Pro A/B locus–specific 5′ flanking sequences, promoter, and 5′ UTR: a 900-bp fragment flanked by the KpnI and HindIII sites was subcloned from the plasmid pGARP-neo (18). ProC locus–specific 5′ flanking sequences, including the procyclin promoter and 5′ UTR were amplified by PCR from the plasmid pCP1 (24) using the primers Pro C and PCH. All constructs contained the same 3′ flanking sequences consisting of the last 19 bp of the procyclin β gene, the intergenic region, and the first 426 bp of PAG 1 (25). The appropriate fragment was amplified from the plasmid pAP4 (24) using the primers KO1 and KO2. All antibiotic-resistance genes were cloned as HindIII/BamHI cassettes. The neomycin-resistance gene (Neo) was amplified from pSV2neo (45) with the primers Neo1 and Neo2. The phleomycin-resistance gene (Phleo) was derived in two steps from the plasmid pHD63 (kindly provided by Christine Clayton, Zentrum für Molekulare Biologie, Heidelberg, Germany). The plasmid was first linearized with NcoI and treated with Klenow to generate blunt ends. The coding region was excised with StuI, cloned into the EcoRV site of pBluescript, and subsequently transferred using the HindIII and BamHI sites from the polylinker. The hygromycin-resistance gene (Hyg) was subcloned from the plasmid pBS HYG A (16). The plasmid was digested with XbaI, and the ends were repaired with Klenow. After digestion with BamHI, the coding region was inserted between the EcoRV and BamHI sites of pBS, and then subcloned as a HindIII/BamHI fragment to give the plasmid pKOH. The streptothricin acetyltransferase gene (SAT-1), which confers resistance to nouseothricin, was amplified from the plasmid pLEX SAT (23) using the primers SAT-1H and SAT-1B, and was cloned via the synthetic HindIII and BamHI sites. Replacement of Hyg in pKOH with SAT-1 gave rise to pKOS; the substitution of Neo for Hyg produced the Pro C locus–specific construct pKOCN.

The plasmid pKOSα, which was designed to replace the first procyclin gene in the Pro C locus, was constructed by replacing the 3′ flanking sequence of pKOS with a BamHI/XbaI fragment extending from nucleotide 165 in the 3′ UTR of the procyclin α gene (Δ164) to a PvuII site in the intergenic region (18, 41).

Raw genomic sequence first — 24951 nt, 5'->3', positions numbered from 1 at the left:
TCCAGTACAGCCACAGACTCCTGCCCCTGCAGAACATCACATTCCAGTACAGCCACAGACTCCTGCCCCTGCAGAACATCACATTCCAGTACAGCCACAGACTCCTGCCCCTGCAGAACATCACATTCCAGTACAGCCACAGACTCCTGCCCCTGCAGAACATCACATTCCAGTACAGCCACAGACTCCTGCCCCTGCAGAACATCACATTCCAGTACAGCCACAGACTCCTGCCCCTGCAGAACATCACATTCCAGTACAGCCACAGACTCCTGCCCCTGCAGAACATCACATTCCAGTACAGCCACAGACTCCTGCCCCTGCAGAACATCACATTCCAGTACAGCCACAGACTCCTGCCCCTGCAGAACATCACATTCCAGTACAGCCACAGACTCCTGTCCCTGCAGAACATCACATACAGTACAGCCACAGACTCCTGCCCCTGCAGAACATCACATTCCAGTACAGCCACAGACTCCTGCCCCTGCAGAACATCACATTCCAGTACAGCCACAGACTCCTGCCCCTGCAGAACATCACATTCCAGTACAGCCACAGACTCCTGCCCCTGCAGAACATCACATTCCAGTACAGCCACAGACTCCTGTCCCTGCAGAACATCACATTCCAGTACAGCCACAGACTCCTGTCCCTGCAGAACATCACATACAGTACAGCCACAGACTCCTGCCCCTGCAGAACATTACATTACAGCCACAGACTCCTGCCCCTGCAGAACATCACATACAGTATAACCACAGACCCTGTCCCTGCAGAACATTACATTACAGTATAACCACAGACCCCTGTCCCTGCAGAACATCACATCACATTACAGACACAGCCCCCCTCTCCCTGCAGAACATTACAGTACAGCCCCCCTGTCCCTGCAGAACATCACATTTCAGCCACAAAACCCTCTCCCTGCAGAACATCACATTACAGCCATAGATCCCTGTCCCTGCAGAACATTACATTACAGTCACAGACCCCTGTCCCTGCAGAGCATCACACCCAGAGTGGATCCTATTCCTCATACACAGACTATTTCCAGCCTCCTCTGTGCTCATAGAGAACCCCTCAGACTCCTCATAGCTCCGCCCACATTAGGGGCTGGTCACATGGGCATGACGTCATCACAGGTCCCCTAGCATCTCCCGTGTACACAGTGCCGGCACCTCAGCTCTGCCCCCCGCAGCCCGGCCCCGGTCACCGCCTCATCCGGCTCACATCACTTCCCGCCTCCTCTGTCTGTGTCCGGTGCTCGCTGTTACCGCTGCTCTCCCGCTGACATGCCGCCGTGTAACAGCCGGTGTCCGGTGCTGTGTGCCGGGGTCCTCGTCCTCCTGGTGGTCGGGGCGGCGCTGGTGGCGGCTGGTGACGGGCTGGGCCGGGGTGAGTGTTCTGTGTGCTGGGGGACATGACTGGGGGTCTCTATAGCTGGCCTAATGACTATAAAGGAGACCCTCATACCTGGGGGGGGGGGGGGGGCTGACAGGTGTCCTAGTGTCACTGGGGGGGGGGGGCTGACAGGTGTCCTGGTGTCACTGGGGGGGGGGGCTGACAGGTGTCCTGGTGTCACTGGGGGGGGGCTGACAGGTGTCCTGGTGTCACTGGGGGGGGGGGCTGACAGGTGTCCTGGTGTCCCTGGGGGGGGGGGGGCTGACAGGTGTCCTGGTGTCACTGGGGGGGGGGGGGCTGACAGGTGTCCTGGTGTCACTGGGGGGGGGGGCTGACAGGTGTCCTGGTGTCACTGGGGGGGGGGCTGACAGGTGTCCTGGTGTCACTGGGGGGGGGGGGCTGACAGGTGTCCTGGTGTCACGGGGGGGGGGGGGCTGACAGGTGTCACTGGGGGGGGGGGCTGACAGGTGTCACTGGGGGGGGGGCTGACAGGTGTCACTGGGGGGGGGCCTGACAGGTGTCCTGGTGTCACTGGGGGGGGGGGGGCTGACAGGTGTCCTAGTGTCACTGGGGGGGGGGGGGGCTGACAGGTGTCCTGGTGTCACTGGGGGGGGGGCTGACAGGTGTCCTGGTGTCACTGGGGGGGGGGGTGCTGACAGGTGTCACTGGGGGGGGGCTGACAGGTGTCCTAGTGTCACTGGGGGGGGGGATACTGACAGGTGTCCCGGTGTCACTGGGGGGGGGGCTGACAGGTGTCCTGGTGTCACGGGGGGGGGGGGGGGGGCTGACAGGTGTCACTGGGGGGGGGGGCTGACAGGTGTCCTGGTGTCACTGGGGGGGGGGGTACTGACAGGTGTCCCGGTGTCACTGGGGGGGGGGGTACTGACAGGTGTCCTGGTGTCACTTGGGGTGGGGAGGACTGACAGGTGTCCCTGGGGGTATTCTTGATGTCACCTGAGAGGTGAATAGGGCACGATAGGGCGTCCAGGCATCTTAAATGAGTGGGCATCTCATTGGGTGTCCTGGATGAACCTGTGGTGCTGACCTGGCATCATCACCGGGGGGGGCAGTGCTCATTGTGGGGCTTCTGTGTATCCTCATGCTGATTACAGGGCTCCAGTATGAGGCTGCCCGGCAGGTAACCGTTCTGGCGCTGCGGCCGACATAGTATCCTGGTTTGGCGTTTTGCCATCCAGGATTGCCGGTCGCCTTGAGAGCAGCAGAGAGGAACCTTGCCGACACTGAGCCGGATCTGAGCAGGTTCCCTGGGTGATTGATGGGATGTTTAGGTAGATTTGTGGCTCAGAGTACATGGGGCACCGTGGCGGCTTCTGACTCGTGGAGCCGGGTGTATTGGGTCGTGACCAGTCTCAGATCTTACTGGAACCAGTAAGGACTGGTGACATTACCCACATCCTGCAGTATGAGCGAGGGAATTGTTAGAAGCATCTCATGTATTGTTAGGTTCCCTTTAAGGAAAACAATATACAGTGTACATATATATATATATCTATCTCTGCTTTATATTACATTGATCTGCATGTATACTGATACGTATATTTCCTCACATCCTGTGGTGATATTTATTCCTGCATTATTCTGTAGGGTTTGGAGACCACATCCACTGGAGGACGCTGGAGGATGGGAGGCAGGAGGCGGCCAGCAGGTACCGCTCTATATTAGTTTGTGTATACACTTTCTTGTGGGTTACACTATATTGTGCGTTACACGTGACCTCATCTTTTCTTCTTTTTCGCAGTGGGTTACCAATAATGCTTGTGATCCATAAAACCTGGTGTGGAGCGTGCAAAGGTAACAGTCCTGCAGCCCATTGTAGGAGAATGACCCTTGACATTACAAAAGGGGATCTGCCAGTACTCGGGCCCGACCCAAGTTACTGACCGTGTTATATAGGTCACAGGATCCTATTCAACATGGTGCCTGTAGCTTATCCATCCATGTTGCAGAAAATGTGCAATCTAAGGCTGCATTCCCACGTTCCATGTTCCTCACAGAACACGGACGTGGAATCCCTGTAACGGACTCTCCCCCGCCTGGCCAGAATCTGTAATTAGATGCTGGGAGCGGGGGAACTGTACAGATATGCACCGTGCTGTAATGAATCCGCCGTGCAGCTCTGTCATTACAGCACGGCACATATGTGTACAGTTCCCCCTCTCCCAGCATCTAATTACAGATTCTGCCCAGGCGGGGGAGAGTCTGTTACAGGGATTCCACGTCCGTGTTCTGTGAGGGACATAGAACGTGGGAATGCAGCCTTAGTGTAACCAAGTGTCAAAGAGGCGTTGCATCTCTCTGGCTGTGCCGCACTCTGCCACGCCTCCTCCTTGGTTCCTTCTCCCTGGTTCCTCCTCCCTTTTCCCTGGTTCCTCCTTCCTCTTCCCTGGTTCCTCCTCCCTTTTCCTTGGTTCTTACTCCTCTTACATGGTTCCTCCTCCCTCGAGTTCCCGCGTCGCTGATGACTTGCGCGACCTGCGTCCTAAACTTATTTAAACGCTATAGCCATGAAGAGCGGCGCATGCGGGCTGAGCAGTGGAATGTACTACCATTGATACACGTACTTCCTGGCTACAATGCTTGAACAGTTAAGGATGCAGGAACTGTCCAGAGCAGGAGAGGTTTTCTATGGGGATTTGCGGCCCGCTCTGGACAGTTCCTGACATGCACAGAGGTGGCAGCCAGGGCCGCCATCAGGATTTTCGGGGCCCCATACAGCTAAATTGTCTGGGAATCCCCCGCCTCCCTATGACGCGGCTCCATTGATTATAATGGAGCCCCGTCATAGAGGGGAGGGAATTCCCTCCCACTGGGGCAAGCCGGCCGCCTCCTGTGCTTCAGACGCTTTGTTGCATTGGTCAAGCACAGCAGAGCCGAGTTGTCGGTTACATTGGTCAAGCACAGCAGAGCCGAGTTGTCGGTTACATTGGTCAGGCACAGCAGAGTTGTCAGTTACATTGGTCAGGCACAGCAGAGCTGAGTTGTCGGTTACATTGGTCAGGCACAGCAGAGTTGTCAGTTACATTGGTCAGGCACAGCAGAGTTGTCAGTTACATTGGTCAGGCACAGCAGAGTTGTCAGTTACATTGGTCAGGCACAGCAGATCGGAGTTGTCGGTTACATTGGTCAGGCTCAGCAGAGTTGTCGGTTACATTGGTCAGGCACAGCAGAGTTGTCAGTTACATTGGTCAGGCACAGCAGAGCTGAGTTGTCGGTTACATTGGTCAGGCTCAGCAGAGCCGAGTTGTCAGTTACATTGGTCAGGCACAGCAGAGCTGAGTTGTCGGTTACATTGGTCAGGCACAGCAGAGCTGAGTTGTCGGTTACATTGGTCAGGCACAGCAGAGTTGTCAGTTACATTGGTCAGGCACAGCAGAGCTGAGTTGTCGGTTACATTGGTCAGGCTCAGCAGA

Reexpression of procyclin genes was achieved by using a bicistronic cassette derived from the Pro A locus. The construction of the original plasmid pGAPRONE will be described in detail elsewhere (16a). The plasmid pEPΔ164-PUR is shown schematically in Fig. 5. EP1, EP2, and GPEET forms of procyclin were amplified from the plasmids pAP2, pAP4, and pCP1, respectively (24), using the universal procyclin primers ABC-H and ABC-B, and cloned as HindIII/BamHI fragments. The puromycin resistance gene was derived from pVN3.1 (16). The coding region was excised with NotI and NcoI, and the ends were repaired by treatment with Klenow. The fragment was subsequently cloned between the EcoRV and SmaI sites in pBS(KS+). A clone containing the insert in the correct orientation was then used to remodel the 5′ HindIII site into an NheI site and the 3′ BamHI site into a ClaI site. In both cases, this was achieved by cleavage with the appropriate enzyme, treatment with Klenow, and religation.

Primers: Pro C:CTGTCGACTTGCCGCGTAAC

The synthetic restriction sites used in cloning are underlined.

Isolation of DNA and RNA; Southern and Northern Blot Analyses

DNA and RNA were isolated as described (37, 49). Northern and Southern blot analyses were performed using standard procedures. Probes corresponding precisely to the EP and GPEET coding regions were amplified as described for the constructs pEPΔ164-PUR and pGPEETΔ164-PUR. A longer probe, EP*, including the entire 5′ UTR and 91 bp of the 3′ UTR, was amplified from pAP2 using the primers SPU (GCTCACGCGCCTTCGAGTT) and TO4 (24). A tubulin genomic clone, 3B, contains tandemly linked copies of α- and β-tubulin (42). Signals were quantified using a PhosphorImager (Molecular Dynamics, Sunnyvale, CA).

Antibodies and Western Blots

The procyclin-specific mAb TBRP1/247 was generously provided by Terry W. Pearson (University of Victoria, Victoria, Canada). This mAb has previously been shown to recognize EP dipeptide repeats (35). Polyclonal anti-GPEET antibodies (K1) were raised in rabbits using a synthetic peptide, (GPEET)3C, coupled to KLH (Affiniti Research Products Limited, Nottingham, UK). Western blots were performed as described previously (19), using K1 antiserum at a dilution of 1:1,000.

Double-labeling Immunofluorescence